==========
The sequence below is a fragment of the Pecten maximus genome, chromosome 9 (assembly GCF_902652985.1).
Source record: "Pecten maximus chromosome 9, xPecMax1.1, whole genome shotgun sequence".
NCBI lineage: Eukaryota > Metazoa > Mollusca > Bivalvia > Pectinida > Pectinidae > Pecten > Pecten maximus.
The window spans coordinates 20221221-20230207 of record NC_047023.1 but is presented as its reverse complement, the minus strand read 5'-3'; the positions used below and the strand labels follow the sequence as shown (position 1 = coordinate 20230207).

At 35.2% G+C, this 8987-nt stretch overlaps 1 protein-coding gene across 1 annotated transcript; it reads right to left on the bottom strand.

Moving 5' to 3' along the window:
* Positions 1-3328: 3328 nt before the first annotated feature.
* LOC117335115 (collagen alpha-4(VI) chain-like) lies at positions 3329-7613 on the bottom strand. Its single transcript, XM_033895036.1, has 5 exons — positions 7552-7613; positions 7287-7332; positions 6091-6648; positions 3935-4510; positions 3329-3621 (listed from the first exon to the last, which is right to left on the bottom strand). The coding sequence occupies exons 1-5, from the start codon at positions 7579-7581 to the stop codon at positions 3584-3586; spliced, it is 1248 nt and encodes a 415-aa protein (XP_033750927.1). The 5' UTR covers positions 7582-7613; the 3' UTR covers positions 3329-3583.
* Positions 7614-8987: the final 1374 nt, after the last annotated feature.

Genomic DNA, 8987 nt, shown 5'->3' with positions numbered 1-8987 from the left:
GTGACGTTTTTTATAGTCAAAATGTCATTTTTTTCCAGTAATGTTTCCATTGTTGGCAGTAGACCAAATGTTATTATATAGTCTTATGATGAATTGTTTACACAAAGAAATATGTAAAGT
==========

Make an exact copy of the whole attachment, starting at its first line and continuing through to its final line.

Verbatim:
The sequence below is a fragment of the Pecten maximus genome, chromosome 9 (assembly GCF_902652985.1).
Source record: "Pecten maximus chromosome 9, xPecMax1.1, whole genome shotgun sequence".
NCBI lineage: Eukaryota > Metazoa > Mollusca > Bivalvia > Pectinida > Pectinidae > Pecten > Pecten maximus.
The window spans coordinates 20221221-20230207 of record NC_047023.1 but is presented as its reverse complement, the minus strand read 5'-3'; the positions used below and the strand labels follow the sequence as shown (position 1 = coordinate 20230207).

At 35.2% G+C, this 8987-nt stretch overlaps 1 protein-coding gene across 1 annotated transcript; it reads right to left on the bottom strand.

Moving 5' to 3' along the window:
* Positions 1-3328: 3328 nt before the first annotated feature.
* LOC117335115 (collagen alpha-4(VI) chain-like) lies at positions 3329-7613 on the bottom strand. Its single transcript, XM_033895036.1, has 5 exons — positions 7552-7613; positions 7287-7332; positions 6091-6648; positions 3935-4510; positions 3329-3621 (listed from the first exon to the last, which is right to left on the bottom strand). The coding sequence occupies exons 1-5, from the start codon at positions 7579-7581 to the stop codon at positions 3584-3586; spliced, it is 1248 nt and encodes a 415-aa protein (XP_033750927.1). The 5' UTR covers positions 7582-7613; the 3' UTR covers positions 3329-3583.
* Positions 7614-8987: the final 1374 nt, after the last annotated feature.

Genomic DNA, 8987 nt, shown 5'->3' with positions numbered 1-8987 from the left:
GTGACGTTTTTTATAGTCAAAATGTCATTTTTTTCCAGTAATGTTTCCATTGTTGGCAGTAGACCAAATGTTATTATATAGTCTTATGATGAATTGTTTACACAAAGAAATATGTAAAGT